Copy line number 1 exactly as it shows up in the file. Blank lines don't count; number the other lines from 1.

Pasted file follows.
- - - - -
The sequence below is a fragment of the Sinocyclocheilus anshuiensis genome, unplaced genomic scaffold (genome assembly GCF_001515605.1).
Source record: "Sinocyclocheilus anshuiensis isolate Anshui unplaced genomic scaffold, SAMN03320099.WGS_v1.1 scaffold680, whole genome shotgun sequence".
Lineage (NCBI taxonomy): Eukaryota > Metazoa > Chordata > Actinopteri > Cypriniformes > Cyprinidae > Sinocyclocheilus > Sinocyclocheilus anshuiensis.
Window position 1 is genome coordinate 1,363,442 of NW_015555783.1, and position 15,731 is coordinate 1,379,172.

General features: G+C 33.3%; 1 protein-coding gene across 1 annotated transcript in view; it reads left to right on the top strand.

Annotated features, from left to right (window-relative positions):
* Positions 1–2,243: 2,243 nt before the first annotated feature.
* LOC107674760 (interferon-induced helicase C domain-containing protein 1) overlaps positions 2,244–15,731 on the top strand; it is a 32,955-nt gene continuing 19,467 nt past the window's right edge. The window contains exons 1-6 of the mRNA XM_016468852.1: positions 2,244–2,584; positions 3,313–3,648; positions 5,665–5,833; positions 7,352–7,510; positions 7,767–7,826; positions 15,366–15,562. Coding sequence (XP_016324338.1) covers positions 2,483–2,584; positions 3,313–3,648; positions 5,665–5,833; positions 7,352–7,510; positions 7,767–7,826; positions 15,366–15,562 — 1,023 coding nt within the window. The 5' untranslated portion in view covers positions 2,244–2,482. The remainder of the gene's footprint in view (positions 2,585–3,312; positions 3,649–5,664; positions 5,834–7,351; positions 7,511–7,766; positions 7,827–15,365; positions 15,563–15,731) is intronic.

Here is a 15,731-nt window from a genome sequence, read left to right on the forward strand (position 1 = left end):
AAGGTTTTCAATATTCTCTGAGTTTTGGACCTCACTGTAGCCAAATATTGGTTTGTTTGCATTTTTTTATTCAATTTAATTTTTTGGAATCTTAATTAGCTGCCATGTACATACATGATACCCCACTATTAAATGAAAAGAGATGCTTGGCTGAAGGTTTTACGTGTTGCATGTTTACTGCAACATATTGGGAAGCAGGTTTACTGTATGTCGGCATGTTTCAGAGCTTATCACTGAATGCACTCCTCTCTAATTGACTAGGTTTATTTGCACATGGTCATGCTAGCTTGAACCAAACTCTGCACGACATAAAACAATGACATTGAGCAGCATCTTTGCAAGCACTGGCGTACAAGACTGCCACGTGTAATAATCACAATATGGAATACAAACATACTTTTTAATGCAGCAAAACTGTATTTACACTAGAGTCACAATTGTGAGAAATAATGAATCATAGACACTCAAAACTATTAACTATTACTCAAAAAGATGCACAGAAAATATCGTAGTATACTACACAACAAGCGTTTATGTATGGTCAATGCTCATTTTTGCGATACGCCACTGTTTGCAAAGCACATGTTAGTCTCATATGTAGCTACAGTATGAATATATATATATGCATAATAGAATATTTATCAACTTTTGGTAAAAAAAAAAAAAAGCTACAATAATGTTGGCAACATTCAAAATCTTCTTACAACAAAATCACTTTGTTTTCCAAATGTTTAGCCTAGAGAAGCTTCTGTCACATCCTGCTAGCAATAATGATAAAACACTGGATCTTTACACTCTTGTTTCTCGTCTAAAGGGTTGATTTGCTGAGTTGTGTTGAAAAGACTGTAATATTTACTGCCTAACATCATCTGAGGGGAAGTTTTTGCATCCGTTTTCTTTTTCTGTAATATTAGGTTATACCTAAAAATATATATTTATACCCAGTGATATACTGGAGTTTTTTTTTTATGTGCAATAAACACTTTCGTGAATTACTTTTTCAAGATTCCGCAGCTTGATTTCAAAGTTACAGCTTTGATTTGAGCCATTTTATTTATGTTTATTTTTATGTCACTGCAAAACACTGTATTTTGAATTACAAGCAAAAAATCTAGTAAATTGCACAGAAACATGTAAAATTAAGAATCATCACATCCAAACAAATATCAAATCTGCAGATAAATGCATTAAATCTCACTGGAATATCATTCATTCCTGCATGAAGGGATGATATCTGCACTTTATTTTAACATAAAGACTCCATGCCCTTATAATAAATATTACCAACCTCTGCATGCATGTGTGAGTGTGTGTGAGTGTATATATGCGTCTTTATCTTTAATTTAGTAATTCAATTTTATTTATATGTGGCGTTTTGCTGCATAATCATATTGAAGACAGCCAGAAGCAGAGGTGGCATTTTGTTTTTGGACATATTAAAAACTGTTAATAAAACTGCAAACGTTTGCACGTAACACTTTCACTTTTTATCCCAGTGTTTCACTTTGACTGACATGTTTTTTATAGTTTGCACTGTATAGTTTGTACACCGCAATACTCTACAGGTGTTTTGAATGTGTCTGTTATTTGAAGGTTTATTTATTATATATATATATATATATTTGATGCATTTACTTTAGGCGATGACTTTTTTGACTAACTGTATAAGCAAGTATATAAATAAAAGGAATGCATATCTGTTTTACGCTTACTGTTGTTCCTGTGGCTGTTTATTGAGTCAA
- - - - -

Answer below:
The sequence below is a fragment of the Sinocyclocheilus anshuiensis genome, unplaced genomic scaffold (genome assembly GCF_001515605.1).